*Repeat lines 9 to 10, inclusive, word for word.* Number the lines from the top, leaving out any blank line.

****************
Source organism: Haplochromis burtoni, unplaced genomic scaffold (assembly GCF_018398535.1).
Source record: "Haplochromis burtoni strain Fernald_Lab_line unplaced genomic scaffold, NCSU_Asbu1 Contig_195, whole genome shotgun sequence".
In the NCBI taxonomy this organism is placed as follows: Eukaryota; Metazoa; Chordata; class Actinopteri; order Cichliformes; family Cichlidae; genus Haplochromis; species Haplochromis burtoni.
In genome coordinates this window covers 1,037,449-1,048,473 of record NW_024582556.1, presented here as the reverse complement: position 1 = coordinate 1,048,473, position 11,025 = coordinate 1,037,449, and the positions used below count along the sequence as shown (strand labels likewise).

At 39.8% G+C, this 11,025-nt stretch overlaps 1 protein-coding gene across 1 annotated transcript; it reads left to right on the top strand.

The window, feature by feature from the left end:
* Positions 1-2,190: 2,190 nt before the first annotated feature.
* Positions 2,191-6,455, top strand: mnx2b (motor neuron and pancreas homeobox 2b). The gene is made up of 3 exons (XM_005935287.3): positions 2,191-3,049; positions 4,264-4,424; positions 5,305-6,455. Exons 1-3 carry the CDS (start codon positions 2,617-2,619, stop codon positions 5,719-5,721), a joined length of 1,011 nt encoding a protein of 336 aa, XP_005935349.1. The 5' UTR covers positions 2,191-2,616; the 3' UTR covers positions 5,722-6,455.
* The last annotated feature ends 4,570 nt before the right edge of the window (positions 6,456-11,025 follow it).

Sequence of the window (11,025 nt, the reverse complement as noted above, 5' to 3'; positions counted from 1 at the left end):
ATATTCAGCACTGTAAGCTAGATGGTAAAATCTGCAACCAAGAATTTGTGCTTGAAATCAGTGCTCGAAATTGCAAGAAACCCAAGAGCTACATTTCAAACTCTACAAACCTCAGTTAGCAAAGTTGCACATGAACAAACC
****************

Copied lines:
* The last annotated feature ends 4,570 nt before the right edge of the window (positions 6,456-11,025 follow it).

Sequence of the window (11,025 nt, the reverse complement as noted above, 5' to 3'; positions counted from 1 at the left end):